Monday, April 4, 2011

Agile and Lean – Interview with Mike Orzen

This week we are exploring questions two of our interview series with Mike Orzen.  You may read the first posting of our series here.  Look for post four of our Leveraging Agile Principles in IT Operations next week. 

I have had a great opportunity to read Mike’s book Lean IT and recommend this literature to you regardless of you experience with lean.  The book was recently awarded the prestigious Shingo Prize for Research.

Mike Orzen delivers a unique blend of lean, six sigma, IT and operations. He has been consulting and coaching for over 25 years to companies in IT, manufacturing, aerospace, high-tech, medical device, healthcare, casting, legal, logistics, apparel, and food processing. His experience includes systems design, application development, numerous ERP implementations, enterprise-wide process improvement, and large-scale roll out of lean enterprise initiatives for global companies.  Mike is on the faculty of the Lean Enterprise Institute and teaches the LEI Lean IT workshop.

Question 2.  What do you see as the difference between Agile and Lean within IT?  Can they coexist?

Agile software development methods have transformed application development from lengthy waterfall-driven projects to rapid, iterative delivery cycles of usable functionality. Most of us are familiar with the benefits of Agile, and it has been well documented (see Poppendieck’s Lean Software Development: An Agile Toolkit), but there is still a gap between Agile and the Lean community. Often IT leaders do not view Agile as a key component of a Lean transformation.

Lean is a philosophy, a set of principles, and a tool kit for creating a highly effective organization. The principles of Agile, acknowledged in 2001 through the Agile Manifesto and supporting principles, identify a perspective on how the work of software development should be viewed. This outlook is very consistent with the core principles of Lean. Both Agile and Lean strive for high customer satisfaction, collaboration between producers and end-users, frequent deliveries, the smooth flow of value at a pace which can be sustained, high quality, respect for the individual and effective teamwork. In fact, Agile is often referred to as “Lean software development.”

Lean and Agile also share many tools including daily huddles, visual management, mapping, co-located teams (cells), small lot sizing (one piece flow), delivery synchronized to customer demand, level scheduling, kanban, and critical reflection.

So if Lean and Agile share so much common ground, why is there a lack of understanding and acceptance of Agile practices in many companies that practice Lean? I believe three factors contribute:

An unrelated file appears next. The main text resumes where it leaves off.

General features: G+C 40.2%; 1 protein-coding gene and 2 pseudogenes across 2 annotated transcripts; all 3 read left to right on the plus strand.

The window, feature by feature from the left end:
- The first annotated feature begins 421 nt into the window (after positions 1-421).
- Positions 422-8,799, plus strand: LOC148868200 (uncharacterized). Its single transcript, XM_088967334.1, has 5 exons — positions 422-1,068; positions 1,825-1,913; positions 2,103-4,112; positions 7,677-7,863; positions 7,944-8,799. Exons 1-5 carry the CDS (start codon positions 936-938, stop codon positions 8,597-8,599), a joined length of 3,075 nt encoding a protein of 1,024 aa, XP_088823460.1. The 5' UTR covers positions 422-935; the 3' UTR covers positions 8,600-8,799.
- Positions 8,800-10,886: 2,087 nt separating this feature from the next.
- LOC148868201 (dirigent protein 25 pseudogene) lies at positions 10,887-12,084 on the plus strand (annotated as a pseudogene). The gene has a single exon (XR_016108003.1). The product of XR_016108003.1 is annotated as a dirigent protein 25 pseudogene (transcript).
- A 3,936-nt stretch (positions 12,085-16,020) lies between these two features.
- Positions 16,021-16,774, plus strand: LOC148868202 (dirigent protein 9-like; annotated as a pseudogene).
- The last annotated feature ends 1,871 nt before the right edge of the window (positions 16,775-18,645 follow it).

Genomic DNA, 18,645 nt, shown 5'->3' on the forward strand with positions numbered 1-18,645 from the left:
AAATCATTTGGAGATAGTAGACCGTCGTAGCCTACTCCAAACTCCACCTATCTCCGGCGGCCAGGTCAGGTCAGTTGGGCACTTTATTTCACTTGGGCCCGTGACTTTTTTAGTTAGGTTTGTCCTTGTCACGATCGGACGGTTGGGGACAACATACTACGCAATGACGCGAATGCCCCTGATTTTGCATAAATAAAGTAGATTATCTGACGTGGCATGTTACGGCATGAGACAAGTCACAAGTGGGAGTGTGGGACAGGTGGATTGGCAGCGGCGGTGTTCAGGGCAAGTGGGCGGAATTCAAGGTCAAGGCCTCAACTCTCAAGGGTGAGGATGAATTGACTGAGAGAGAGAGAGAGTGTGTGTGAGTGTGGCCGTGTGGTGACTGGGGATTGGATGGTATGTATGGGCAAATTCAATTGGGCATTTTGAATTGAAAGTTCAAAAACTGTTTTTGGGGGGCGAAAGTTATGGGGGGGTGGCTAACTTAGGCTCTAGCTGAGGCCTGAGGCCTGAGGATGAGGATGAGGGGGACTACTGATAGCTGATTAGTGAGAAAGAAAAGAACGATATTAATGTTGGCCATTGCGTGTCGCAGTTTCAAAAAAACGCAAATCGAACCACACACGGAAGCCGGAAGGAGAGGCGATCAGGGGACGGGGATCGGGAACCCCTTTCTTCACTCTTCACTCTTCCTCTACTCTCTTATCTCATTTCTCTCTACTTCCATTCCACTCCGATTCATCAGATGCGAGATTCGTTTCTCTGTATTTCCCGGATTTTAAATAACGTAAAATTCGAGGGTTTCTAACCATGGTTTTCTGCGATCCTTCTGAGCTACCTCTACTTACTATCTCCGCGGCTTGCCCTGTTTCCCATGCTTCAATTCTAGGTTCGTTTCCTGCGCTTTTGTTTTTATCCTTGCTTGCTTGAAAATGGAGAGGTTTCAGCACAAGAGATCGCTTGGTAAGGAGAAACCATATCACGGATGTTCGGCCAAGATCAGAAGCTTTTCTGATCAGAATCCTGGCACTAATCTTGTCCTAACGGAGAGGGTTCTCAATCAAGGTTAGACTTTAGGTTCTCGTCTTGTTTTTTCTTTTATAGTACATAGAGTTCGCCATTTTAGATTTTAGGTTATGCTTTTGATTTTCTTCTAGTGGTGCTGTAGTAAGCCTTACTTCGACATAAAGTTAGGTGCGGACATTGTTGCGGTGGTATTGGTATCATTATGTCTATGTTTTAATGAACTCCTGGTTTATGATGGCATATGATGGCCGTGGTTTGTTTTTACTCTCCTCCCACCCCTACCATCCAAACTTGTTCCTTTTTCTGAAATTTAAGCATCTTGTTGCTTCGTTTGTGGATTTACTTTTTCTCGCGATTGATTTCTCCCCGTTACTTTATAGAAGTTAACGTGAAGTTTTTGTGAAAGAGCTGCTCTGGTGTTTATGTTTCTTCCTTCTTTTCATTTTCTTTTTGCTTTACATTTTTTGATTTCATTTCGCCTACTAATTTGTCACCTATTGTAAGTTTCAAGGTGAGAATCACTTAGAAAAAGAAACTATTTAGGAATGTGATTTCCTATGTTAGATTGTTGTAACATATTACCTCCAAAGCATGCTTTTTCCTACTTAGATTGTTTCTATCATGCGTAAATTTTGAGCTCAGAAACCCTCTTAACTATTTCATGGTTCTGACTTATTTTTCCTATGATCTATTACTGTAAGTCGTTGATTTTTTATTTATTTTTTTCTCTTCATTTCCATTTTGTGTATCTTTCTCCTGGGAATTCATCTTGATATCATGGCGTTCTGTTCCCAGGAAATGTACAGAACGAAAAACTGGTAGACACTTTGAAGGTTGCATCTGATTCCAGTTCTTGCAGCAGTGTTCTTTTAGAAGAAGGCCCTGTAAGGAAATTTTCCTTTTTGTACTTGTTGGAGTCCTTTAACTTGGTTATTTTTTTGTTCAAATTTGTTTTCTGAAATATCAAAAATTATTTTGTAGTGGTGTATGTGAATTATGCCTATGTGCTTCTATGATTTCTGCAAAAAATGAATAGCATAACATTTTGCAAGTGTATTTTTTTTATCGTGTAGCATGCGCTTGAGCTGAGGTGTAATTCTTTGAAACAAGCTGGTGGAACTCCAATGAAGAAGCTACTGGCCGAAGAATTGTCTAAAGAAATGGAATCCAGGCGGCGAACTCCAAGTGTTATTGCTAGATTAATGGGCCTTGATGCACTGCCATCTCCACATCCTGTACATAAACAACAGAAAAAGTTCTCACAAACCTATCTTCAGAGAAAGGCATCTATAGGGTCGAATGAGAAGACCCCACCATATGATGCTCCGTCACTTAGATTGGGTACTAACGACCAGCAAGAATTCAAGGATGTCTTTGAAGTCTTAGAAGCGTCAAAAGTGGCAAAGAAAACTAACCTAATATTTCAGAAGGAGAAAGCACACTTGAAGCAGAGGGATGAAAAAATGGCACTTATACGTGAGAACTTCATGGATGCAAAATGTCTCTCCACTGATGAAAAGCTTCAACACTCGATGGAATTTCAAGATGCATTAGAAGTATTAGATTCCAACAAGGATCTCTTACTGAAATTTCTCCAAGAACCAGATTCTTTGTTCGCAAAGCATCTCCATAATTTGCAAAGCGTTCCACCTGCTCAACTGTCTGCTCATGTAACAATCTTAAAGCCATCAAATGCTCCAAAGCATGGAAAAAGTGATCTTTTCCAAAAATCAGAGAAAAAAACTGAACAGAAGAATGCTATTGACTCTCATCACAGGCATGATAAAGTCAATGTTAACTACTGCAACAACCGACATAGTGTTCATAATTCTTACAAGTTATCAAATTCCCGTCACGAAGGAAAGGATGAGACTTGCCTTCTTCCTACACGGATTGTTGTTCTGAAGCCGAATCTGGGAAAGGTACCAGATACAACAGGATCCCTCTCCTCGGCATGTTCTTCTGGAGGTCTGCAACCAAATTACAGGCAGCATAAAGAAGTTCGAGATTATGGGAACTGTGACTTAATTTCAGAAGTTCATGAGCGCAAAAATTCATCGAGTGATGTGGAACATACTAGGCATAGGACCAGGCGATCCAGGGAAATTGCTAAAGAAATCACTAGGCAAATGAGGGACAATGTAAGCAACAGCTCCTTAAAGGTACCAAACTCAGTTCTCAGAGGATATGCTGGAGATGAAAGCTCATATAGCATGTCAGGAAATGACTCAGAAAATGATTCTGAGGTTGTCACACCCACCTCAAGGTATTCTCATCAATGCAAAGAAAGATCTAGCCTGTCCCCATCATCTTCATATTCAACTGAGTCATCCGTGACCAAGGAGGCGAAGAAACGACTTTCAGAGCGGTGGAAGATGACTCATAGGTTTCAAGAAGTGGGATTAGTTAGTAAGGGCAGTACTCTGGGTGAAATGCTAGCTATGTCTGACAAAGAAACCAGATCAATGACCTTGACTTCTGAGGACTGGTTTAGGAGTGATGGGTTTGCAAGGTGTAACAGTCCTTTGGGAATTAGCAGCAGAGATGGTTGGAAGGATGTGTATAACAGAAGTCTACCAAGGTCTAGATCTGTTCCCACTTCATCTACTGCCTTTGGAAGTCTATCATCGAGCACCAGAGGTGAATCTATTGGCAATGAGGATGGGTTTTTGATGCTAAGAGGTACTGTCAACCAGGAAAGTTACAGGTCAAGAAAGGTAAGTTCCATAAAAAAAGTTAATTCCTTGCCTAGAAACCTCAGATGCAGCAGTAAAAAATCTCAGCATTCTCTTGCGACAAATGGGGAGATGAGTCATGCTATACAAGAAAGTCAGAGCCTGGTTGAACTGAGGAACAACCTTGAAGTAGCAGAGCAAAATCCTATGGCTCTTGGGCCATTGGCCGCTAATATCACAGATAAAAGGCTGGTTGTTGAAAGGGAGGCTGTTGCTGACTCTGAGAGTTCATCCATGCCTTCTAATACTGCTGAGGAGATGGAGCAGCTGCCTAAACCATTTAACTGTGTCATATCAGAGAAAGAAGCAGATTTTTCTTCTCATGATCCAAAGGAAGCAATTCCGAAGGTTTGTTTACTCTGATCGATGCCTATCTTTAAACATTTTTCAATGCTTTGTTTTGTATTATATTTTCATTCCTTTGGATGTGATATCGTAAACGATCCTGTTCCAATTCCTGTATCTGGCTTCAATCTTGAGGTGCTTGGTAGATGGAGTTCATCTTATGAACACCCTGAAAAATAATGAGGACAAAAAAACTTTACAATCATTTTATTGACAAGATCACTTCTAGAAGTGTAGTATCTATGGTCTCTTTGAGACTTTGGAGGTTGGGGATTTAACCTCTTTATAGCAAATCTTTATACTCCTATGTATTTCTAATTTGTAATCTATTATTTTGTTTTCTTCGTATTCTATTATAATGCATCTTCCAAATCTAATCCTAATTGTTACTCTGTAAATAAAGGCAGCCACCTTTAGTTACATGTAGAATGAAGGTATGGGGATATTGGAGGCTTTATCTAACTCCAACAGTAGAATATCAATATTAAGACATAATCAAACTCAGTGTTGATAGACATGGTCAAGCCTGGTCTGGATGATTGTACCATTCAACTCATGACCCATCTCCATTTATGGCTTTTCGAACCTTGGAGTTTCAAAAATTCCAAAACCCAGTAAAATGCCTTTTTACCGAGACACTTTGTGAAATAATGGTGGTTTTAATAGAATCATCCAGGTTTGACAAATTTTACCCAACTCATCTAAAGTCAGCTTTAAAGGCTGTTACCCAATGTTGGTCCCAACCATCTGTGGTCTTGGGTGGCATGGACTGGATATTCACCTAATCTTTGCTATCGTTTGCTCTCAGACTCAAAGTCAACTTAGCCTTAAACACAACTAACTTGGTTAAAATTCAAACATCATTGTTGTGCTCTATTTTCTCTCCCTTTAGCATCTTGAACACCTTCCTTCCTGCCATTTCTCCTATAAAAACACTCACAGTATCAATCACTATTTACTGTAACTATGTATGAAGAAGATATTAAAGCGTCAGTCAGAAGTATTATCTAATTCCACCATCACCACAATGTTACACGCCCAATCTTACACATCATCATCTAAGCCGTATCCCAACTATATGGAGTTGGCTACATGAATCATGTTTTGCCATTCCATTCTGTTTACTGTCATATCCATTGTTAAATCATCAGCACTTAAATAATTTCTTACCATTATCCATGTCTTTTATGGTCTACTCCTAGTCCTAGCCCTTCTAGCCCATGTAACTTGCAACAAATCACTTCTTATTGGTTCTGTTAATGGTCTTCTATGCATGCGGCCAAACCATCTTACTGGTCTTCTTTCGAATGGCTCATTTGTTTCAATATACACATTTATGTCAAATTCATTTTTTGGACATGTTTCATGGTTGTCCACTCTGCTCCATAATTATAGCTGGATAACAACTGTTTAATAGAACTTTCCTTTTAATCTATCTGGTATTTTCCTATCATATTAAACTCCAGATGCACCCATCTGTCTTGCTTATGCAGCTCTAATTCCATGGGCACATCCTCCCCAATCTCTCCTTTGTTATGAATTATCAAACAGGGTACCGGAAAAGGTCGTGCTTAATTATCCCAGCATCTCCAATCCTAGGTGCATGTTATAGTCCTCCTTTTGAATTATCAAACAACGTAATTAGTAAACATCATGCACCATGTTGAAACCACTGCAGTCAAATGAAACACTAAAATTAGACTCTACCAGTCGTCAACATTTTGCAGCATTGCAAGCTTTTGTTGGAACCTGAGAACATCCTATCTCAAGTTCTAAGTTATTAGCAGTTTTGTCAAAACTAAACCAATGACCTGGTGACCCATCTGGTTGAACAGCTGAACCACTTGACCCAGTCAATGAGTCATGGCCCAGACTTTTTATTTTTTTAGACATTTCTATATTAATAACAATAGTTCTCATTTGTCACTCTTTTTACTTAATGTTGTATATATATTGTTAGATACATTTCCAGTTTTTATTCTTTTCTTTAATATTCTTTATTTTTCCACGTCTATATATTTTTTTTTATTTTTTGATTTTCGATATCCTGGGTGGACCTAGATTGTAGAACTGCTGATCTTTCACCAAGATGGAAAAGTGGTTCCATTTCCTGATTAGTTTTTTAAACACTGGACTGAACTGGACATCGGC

1.      A lack of knowledge and familiarity

Many of the organizations I’ve worked with have invested heavily in Lean education, workshops, improvement events (Kaizen events) and certification. The majority of these organizations don’t see a critical need to bring Agile into their companies despite the painful consequences of traditional (waterfall) project management used in their IT development.  Frequently, they just don’t understand Agile or are not able to embrace it. IT associates are often very familiar with Agile methods and will bring up the topic to their bosses, who may view it as another “tool” or something that “won’t work here.” Because they are unfamiliar with Agile and do not see it as complementing Lean, some managers reject it as something foreign, believing it will confuse people and undermine their emphasis on Lean.

2.      A lack of effective support and coaching

I often discover that this is the result of not having a champion within the IT group that has either the position power or the thought leadership to influence the decision makers. There is usually no one on staff with the experience to train and coach the team in Scrum or other Agile method. They attempt to apply Agile and get poor or modest results, and quickly toss it out and revert back to the old way of doing things. For Agile to succeed in any organization, it must be experience-based (learned by doing) and many organizations lack an experienced and qualified guide.

3.      “Sharpen the saw” syndrome

In 1989, Stephen R. Covey published the landmark book, The Seven Habits of Highly Effective People, in which he explores behaviors that lead to truly great results. Habit #7 is “sharpen the saw.” Covey uses the story of a person cutting wood becoming less and less productive using a saw that gets duller over time. The implied solution is to sharpen the saw, i.e., improve the effectiveness of the tool.

In IT, we often conclude that we do not have the time to slow down development activity long enough to “sharpen the saw.” With a huge backlog of projects, pressure to deliver functionality at a quicker pace, and the risk that the business will go rogue and simply purchasing a solution which IT will inherit support responsibilities for, we conclude it best to maintain our present course, knowing its shortcomings. Just like the woodcutter, we are too busy to take measures to improve our work methods and tools!

IT leaders that have invested the time to introduce Agile (often in small pilots so as to mitigate risk) often declare after introducing Agile: “We should have done this many years ago!” People respond when they are a part of a team that produces high-quality work which truly meets the needs of end-users. Pride in their work returns and a willingness to take on and overcome challenges reappears as the team gets on a winning streak. The entire tone in the workplace changes as people become energized and reengaged!

For an exploration of Lean IT and how Agile fits in a Lean organization, see Lean IT: Enabling and Sustaining Your Lean Transformation, recipient of the Shingo Prize for Research.

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